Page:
God loveth adverbs

Jonathan Glover

  • Sources of the Self: The Making of the Modern Identity by Charles Taylor
    Cambridge, 601 pp, £25.95, November 1989, ISBN 0 521 38331 5

Moral philosophy has not much changed in method since Socrates. Reasons given in support of opinions on moral issues appeal to principles, often about happiness or justice. Opponents of the principles use counter-examples to evoke intuitions which go against them. Some of the principles appealed to in support of abortion also justify infanticide, and some principles used by opponents of abortion also rule out contraception. These more extreme consequences go against the intuitions of most people. Those who care about consistency must either override an intuition, or else abandon or qualify the principle they used to defend or oppose abortion.

In recent years, there has been a debate about the relative status of principles and intuitions. R.M. Hare has suggested that intuitions are prejudices derived from a particular upbringing. Some intuitions, chosen on theoretical grounds, should be taken seriously in everyday life, but none of them should play any part in moral philosophy’s critical thought about principles. Bernard Williams, on the other hand, has queried whether theory has any authority to override our intuitive convictions. Many other philosophers are uncomfortable with both of these positions. The dismissal of intuitions seems to open up the danger of a theoretical morality altogether too abstract, too remote from anything we actually care about. The dismissal of theory seems to open up the danger of morality being confined to a series of gut reactions.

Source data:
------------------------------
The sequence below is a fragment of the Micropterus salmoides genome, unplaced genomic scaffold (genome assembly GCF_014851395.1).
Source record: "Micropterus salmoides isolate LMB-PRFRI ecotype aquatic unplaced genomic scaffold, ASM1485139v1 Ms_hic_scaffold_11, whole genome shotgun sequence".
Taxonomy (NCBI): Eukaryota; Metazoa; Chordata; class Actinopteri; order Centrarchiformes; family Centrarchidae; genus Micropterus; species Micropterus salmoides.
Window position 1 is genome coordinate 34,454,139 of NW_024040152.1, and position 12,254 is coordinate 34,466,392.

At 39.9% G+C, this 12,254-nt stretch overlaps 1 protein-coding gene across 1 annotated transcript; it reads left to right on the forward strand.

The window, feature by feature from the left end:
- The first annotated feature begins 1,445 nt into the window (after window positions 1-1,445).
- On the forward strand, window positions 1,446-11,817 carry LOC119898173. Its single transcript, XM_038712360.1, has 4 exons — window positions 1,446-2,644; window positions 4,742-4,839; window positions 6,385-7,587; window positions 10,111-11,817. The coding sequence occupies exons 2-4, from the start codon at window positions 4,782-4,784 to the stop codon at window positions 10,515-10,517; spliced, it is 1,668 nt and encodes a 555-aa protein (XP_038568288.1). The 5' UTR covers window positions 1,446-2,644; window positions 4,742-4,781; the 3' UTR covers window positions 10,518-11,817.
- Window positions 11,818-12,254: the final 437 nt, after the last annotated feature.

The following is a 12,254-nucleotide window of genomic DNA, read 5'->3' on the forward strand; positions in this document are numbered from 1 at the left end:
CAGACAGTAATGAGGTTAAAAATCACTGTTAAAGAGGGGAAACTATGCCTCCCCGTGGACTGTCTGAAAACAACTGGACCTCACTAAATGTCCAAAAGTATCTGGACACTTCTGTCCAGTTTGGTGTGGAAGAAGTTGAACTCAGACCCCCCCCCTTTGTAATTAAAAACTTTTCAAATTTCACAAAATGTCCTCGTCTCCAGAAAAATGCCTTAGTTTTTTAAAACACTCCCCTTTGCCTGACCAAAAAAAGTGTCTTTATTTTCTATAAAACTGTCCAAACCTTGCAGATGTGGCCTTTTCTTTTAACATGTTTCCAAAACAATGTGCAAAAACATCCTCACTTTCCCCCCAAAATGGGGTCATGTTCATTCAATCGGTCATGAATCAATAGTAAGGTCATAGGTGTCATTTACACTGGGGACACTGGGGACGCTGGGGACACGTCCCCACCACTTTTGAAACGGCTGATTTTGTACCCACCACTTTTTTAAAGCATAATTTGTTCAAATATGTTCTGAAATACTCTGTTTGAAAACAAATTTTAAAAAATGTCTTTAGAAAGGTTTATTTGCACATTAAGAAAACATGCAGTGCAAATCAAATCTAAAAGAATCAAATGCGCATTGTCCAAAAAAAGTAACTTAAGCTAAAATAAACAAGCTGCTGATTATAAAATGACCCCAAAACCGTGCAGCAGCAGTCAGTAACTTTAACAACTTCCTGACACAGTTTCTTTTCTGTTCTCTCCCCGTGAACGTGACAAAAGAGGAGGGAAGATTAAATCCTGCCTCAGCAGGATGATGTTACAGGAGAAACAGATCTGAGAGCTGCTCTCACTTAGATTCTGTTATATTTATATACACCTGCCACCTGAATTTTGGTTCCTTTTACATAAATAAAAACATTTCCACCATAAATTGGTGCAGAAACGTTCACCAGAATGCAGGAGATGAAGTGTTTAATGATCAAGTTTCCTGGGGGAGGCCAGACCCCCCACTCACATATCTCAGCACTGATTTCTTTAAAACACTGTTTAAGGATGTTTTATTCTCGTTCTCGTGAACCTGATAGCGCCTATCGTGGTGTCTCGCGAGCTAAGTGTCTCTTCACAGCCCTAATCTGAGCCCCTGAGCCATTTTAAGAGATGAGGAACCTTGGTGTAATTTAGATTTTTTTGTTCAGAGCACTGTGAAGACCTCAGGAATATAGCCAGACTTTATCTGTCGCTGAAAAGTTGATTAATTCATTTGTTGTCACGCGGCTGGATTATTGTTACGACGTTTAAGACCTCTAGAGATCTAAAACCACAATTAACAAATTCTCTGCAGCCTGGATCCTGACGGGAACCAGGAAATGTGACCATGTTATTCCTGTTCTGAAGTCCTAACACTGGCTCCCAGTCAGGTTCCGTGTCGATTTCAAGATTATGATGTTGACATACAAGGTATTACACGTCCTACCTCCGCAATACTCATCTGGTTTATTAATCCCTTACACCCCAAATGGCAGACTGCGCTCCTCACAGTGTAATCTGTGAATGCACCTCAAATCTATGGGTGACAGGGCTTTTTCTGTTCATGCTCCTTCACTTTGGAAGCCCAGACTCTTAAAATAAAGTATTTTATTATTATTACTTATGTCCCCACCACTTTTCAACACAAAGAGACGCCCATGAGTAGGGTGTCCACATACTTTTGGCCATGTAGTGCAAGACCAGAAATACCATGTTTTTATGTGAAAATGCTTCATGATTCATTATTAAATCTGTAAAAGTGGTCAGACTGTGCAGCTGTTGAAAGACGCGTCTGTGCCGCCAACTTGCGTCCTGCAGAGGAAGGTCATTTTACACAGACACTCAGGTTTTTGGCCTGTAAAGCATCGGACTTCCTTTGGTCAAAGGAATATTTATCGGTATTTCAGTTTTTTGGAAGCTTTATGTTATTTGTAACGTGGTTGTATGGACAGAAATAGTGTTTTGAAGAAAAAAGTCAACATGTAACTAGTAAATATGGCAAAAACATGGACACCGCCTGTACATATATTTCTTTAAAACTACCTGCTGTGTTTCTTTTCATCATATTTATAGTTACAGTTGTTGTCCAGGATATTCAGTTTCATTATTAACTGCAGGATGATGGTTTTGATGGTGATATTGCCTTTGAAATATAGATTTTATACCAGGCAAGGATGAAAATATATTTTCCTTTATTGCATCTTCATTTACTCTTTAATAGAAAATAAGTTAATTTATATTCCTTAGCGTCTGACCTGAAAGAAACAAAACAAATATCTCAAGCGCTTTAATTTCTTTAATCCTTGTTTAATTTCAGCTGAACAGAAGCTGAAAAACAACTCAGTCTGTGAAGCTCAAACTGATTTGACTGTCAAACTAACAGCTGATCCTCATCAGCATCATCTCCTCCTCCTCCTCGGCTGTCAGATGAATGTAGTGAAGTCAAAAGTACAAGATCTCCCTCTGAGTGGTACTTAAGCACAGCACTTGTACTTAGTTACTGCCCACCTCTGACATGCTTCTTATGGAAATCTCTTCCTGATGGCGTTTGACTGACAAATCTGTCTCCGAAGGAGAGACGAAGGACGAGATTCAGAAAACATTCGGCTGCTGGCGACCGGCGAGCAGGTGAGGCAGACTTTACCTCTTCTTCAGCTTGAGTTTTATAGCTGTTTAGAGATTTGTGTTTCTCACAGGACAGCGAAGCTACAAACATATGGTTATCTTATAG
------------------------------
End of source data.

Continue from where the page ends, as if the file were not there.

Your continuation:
Perhaps, in theorising about our values, it is necessary to look harder at these moral intuitions which are supposed to be either so important or so unimportant. It would be nice to know more about the psychological processes by which a person comes to have a particular set of intuitions. At the level of whole societies, it would be helpful to know more about the history of different sets of intuitions. It would also be good to have a clearer sense of whether anything is special about the rather narrow range of intuitions which figure in moral philosophy. Is the way we value justice or honesty really so different from the way we value living somewhere not ruined by redevelopment, or having friends with a sense of humor?

One great virtue of Charles Taylor’s discussion of our values is that it escapes the narrowness of what is conventionally thought to be moral, and looks much more broadly. Another notable advance is that he goes beyond merely stating intuitions, and both shows how they used to be different and suggests how they came to be as they are. His aim is make us see our own post-Enlightenment culture in historical perspective, so that we can stand back and see its characteristic strengths and weaknesses.

The book is a loose, baggy monster of philosophy. This is partly because it is written in an almost intolerably verbose and undisciplined way. But it is also loose and baggy for more Tolstoy an reasons: unlike most philosophy books, it is crammed with history, and with an attempt to portray aspects of the interwoven lives and thoughts of people at different times. He wants to articulate some of the values we live by, but which have been excluded or silenced in modern philosophy. He hopes to ‘put an end to the stifling of the spirit and the atrophy of so many of our spiritual sources which is the bane of modern naturalist culture’. The book is in some important ways unsuccessful in realising this hugely ambitious aim. Most seriously, its main thesis is not sharply in focus. But it is a remarkable study in the history of ideas which will substantially enrich moral philosophy.

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